2. Have a source of protein with each meal and snack

Including a quality protein source with every meal and snack can make reaching your daily protein intake goals much more achievable.

Depending on your individual needs and goals, you should consume at least 20 to 30 grams of protein at breakfast, lunch, and dinner.

As for snacks, you should aim for them to have between 10 and 15 grams of protein.

If your individual protein needs are very high or if you are training intensely and frequently, it is important to consume protein before and after workouts to support your performance and recovery.

3. Eat more plant-based protein

People often think of chicken breast and red meat when they think of protein. But plant-based proteins will provide you with the same vital benefits.

Popular plant-based sources of protein include nut butter, legumes like beans and lentils, chickpeas, nuts and seeds, edamame, soy products like tofu, chia seeds, and more.

Studies suggest that a mixture of proteins of vegetable and animal origin it is essential when amino acid requirements are met.

4. Proteins to prepare meals

If you’re juggling a busy social life, family, and demanding work schedule, meal prep is, quite simply, a life-changing way to eat nutritiously for your health.

Proteins can take longer to cook, so it’s helpful to have them prepared and safely stored in your fridge.

For example, boiled eggs. cooked meats and tofu can be conveniently grabbed when you’re running out the door or added to an easy dinner when you’re home late.

Don’t feel like preparing meals? Check out Trifecta’s Meal Prep option to have prepared protein and ready-to-eat meals delivered to your door.

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5. Stock up on-the-go protein snacks

It is wise to have protein packed snacks like Greek yogurt, individually wrapped cheeses, hummus, beef or turkey jerky, trail mix, and protein bars on standby.

If you’re a heavy snacker or have a hard time meeting your protein needs, consider keeping some in your desk drawer at the office and in your car. This way, you’ll be opting for a protein-rich snack instead of something unhealthy from the vending machine.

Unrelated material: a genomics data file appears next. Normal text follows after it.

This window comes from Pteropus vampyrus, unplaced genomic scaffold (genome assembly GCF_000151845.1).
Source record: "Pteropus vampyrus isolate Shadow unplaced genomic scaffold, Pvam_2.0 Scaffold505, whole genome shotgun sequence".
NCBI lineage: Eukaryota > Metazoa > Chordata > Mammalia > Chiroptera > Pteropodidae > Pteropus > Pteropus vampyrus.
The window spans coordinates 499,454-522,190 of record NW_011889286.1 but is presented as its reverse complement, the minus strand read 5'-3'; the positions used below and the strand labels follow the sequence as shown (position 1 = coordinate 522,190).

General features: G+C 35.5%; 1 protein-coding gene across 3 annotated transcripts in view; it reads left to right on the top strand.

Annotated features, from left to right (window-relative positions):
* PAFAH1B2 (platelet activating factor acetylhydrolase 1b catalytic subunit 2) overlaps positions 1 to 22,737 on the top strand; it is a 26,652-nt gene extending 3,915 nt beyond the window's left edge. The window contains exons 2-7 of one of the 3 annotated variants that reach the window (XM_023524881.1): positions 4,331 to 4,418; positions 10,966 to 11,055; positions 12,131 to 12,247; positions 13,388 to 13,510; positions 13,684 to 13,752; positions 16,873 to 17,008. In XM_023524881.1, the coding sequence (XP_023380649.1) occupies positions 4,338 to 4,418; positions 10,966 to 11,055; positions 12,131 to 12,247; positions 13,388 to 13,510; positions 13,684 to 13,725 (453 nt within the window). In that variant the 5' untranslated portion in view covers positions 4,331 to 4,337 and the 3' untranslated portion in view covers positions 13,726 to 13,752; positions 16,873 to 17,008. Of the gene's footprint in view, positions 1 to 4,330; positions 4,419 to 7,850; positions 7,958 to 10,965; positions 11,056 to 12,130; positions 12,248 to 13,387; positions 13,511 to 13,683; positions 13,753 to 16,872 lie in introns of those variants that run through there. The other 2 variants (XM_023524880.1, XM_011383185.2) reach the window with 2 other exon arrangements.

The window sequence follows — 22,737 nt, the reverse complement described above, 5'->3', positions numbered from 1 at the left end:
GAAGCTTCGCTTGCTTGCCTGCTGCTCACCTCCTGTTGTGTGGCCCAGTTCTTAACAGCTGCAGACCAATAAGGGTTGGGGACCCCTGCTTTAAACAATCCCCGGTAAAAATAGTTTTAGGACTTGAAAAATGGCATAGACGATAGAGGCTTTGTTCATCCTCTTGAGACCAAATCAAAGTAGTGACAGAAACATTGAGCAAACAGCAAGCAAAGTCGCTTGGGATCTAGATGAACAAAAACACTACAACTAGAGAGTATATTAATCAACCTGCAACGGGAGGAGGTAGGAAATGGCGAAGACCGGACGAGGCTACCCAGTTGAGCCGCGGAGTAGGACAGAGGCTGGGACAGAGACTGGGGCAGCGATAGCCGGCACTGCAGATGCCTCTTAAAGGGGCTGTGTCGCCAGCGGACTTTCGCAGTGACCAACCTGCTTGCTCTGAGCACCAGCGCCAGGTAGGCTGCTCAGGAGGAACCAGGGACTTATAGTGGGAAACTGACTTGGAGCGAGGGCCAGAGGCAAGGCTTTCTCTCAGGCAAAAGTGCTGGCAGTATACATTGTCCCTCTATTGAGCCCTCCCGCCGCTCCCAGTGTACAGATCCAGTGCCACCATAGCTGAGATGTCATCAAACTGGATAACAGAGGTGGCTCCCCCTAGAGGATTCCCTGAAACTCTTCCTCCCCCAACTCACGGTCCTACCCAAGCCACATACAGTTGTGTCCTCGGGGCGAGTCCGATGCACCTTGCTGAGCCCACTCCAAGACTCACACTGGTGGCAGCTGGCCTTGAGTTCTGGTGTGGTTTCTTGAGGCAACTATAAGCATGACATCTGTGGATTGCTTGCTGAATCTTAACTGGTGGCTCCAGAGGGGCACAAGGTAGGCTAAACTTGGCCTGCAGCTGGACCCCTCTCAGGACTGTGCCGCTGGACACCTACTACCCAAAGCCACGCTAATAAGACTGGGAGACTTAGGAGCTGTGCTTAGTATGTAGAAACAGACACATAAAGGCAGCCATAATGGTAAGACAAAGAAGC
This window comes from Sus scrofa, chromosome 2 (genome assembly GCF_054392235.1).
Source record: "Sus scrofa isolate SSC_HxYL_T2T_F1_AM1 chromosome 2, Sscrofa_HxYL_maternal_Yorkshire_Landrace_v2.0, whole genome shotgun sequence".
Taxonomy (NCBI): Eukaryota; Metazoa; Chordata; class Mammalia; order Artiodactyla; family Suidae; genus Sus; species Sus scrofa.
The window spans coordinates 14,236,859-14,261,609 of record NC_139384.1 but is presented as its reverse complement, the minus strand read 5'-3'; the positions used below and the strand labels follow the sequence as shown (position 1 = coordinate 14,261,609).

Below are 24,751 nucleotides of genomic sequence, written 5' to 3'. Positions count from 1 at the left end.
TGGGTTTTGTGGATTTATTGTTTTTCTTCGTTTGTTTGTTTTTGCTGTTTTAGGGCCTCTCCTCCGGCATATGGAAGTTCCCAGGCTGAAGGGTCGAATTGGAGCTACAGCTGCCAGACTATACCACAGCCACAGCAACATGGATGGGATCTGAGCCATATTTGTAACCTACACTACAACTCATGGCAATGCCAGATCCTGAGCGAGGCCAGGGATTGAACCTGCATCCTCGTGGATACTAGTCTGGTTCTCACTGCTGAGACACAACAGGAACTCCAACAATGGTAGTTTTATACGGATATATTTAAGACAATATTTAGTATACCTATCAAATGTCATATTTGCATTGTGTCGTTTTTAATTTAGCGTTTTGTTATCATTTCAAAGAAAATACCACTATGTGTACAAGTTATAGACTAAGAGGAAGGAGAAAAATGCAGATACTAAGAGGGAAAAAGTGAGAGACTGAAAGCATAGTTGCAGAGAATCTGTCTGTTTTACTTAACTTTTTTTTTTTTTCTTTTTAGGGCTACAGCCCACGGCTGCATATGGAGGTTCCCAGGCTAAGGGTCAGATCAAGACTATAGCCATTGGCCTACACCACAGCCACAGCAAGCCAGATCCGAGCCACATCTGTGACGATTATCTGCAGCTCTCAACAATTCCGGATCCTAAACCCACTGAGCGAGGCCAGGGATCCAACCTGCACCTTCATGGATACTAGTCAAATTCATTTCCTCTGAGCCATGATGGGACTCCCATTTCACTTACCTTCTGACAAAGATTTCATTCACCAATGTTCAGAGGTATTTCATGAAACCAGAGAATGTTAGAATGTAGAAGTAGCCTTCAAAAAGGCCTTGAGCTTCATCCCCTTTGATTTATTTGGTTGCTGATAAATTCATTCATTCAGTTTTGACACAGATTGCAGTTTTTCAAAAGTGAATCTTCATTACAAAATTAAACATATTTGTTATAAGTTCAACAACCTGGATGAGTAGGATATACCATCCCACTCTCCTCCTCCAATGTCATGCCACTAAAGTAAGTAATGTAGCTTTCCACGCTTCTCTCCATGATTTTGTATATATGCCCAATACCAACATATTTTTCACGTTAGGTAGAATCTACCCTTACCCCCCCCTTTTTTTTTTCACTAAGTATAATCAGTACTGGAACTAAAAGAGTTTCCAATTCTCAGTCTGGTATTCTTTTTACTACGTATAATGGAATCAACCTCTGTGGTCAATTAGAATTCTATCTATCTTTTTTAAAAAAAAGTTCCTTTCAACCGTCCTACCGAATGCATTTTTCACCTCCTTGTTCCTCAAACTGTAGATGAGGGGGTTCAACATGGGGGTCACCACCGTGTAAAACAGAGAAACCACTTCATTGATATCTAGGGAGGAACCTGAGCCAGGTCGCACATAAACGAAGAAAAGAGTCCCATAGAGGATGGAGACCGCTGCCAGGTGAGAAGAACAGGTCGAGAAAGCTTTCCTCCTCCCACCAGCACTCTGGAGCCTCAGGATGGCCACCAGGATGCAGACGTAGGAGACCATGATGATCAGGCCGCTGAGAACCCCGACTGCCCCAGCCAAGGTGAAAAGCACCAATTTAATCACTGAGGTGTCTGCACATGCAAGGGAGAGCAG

When you go to the grocery store each week, choose a few of your favorites and rotate them so you don’t get burned.

6. Add protein powder to meals or snacks

Sometimes you just don’t have the time or energy to prepare a meal or make a protein-rich snack.

You want to strive for whole foods first, but in those cases when you’re short on time or running low on food, having a quality protein powder on hand can be helpful to support your protein intake goals.

A protein scoop typically has between 15 and 25g of protein and can be an easy way to add protein to foods like oatmeal or a smoothie that might otherwise be lacking in protein.


Along with complex carbohydrates and healthy fats, protein should be considered an essential part of your diet. The good news is that adding extra protein to your diet is simple and delicious. Start by looking at your current diet and determine the “protein gaps.” Once you’ve noticed the meals or snacks where you’re lowering your protein intake, make a list of high-protein recipes and food items that can help you up your game.

When considering which proteins to add to your diet, be sure to include a mix of animal and plant-based products. This variety will result in a well-balanced diet that will provide you with sufficient nutrients and the necessary protein to support all of your body’s functions.